By the late 1980s, Japanese companies, banks and investors had inflated a massive asset bubble. In an effort to deflate the bubble, the Japanese finance ministry increased interest rates in December 1989. Rather than create a safe landing, the move triggered a catastrophic market crash marking the beginning of Japan’s “lost decades” of economic contraction. Half-measures, framed around a reluctance to allow bank bets to fail exacerbated and prolonged the crisis. Recent actions in Europe suggest that the Eurozone is on the cusp of its own lost decades.
Both regions experienced real estate booms ahead of their financial crises, took on large levels of un-payable debt, created by domestic banks expecting any loss to be socialized.
Once the Japanese bubble burst, the debt crisis infected the banking sector. Rather than allow insolvent banks and companies to fail, Japan pumped money into bailout schemes and created “zombie” institutions loaded with bad debt. Intimately tied to government bureaucracy, the Bank of Japan failed to respond nimbly to reform bank policies. Only the high rate of savings and low unemployment among the Japanese people spared them from the worse consequences in the Lost Decades.
This does not bode well for the Europeans. Responses to the debt crises in member nations have followed an eerily similar pattern to Japanese approaches. Bailout funds have rewarded institutions that overextended on a feast of debt and removed any sense of moral hazard. The troika of the European Commission, European Central Bank and the International Monetary Fund imposed so-called “austerity” programs for citizens rather than government, deficit spending increased along with taxes. Just as in Japan, patching up the insolvent with cash from the competent zombifies the EZ economy, threatening lost decades ahead.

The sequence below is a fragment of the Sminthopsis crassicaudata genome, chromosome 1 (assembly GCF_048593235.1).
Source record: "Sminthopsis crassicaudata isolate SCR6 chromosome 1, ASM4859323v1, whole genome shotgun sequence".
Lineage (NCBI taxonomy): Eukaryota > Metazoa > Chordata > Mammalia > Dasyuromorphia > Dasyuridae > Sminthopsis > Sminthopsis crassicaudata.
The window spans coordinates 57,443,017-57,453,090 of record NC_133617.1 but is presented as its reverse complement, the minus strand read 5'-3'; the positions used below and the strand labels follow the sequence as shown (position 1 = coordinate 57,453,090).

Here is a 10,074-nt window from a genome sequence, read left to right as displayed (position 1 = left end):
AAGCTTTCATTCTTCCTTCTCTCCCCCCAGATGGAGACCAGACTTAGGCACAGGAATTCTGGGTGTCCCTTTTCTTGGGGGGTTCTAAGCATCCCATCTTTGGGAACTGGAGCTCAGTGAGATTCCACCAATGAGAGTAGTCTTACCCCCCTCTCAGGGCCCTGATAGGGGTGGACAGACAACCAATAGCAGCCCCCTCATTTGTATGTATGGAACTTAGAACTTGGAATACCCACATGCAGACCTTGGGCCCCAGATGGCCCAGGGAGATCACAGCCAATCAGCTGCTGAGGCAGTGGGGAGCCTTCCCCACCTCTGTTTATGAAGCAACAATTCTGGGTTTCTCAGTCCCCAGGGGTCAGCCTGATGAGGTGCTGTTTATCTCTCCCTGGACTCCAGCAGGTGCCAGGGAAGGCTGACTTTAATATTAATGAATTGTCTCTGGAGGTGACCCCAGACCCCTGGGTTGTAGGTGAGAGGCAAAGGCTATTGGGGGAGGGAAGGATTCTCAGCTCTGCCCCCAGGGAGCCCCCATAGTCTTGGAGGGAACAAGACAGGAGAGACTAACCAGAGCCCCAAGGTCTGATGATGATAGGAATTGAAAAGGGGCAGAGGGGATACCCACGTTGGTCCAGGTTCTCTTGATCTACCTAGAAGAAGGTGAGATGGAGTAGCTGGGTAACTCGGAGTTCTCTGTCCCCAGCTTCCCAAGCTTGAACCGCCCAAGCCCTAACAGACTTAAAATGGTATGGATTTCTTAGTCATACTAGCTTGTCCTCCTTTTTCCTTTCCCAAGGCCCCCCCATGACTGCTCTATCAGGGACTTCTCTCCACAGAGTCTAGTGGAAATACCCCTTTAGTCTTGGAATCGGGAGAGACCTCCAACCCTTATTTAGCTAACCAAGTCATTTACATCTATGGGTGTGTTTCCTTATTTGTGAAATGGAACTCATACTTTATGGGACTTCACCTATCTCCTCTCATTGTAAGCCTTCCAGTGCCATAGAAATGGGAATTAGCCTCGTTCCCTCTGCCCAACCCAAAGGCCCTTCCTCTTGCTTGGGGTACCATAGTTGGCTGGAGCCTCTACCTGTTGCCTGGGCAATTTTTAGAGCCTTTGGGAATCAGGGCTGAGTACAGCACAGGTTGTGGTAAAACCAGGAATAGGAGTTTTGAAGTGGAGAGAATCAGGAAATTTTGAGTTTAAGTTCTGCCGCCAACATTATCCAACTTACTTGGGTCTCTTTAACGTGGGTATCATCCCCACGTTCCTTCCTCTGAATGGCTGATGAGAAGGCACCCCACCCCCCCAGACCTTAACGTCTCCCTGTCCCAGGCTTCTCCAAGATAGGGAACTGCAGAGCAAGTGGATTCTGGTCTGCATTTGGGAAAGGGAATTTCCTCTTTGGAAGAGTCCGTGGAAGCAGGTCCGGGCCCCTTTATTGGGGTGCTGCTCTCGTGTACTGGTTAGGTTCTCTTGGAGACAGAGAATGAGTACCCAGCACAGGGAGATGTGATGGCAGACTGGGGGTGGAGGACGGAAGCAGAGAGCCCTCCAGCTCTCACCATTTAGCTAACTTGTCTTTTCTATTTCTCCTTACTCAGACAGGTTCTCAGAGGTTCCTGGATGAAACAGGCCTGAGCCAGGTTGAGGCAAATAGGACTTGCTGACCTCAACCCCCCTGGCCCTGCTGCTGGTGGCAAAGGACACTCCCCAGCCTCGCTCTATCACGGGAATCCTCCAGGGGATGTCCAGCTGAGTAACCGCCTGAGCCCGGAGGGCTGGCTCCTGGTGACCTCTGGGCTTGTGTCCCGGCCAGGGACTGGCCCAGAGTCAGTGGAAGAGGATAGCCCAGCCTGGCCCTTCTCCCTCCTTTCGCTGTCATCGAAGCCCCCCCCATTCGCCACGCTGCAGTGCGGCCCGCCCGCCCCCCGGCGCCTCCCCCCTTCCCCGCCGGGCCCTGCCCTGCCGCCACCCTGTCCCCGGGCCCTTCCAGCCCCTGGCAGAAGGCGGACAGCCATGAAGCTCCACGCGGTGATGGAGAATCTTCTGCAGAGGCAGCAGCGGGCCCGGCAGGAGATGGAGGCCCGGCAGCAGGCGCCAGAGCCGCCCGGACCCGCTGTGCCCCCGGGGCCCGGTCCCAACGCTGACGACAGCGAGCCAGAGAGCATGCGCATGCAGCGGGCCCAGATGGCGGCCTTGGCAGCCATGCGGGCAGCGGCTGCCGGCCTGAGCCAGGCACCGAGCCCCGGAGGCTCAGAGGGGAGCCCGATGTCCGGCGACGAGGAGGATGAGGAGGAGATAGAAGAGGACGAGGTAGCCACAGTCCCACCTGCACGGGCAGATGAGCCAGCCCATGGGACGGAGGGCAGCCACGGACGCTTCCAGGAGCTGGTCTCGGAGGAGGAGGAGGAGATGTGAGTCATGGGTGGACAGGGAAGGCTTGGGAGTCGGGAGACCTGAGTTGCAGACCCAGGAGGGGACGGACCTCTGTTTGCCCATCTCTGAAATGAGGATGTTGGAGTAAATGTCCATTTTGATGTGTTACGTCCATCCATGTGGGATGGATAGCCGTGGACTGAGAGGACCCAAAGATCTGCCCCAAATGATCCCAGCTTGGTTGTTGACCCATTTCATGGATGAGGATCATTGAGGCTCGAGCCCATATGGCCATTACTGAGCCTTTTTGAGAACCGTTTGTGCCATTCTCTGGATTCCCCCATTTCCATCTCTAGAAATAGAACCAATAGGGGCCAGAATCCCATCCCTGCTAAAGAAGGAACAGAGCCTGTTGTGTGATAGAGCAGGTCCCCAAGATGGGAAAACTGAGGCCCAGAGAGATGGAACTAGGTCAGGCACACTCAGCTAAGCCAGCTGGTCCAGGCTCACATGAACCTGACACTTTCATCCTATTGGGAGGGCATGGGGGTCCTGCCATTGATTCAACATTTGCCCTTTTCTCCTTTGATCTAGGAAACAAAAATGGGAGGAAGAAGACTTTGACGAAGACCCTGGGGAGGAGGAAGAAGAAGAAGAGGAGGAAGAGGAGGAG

Even Mark Carney, incoming governor of the Bank of England, has raised the alarm:
Europe remains in recession, with economic activity constrained by fiscal austerity, low confidence and tight credit conditions. Deep challenges persist in its financial system. Without sustained and significant reforms, a decade of stagnation threatens.
The Dutch central bank also foresees an imminent lost decade, asserting that European banking systems are too dependent on central bank funds (read: taxation without representation) and too weak to regain consumer confidence.
Meanwhile, savings rates are being undermined in the Eurozone, one of the few factors that kept some stability to Japan’s economy. Indeed, the confiscation of savings (Cyprus) and conversion of bank accounts into stock accounts (Spain) attack citizens’ ability to cushion future uncertainty with present saving. Combined with Europe’s plague of high unemployment, the lack of private safety nets is a recipe for massive social and political unrest—tastes of which have already shaken Greece and Spain. Barry Eichengreen with the Wall Street Journal raises just such a spectre:
Although we are seeing lots of media headlines recently contending that “Austerity Has Failed” in Europe—the Eurozone’s deepening recession and serial bank and debt crises as evidence—the fact is, true austerity has never been implemented. What is needed is to cut public spending, reduce taxes, eliminate wage and price controls and subsidies, allow bankrupt banks and corporations to fail, allow interest rates to reflect to market values... in a nutshell, allow the free market to function freely. Tough times would ensue, initially. But the EU economy would rise in the wake of the correction, and probably much more quickly than we think it would.
But the Eurozone, like most of the world, is married to the global fiat currency system and centralized planning. So it may publicly debate, from time to time, whether stimulus or austerity is the better course. Just don’t be fooled that bailing out failed banks with taxpayer funds or artificially suppressing interest rates is austerity—true austerity has yet to be given so much as a trial run.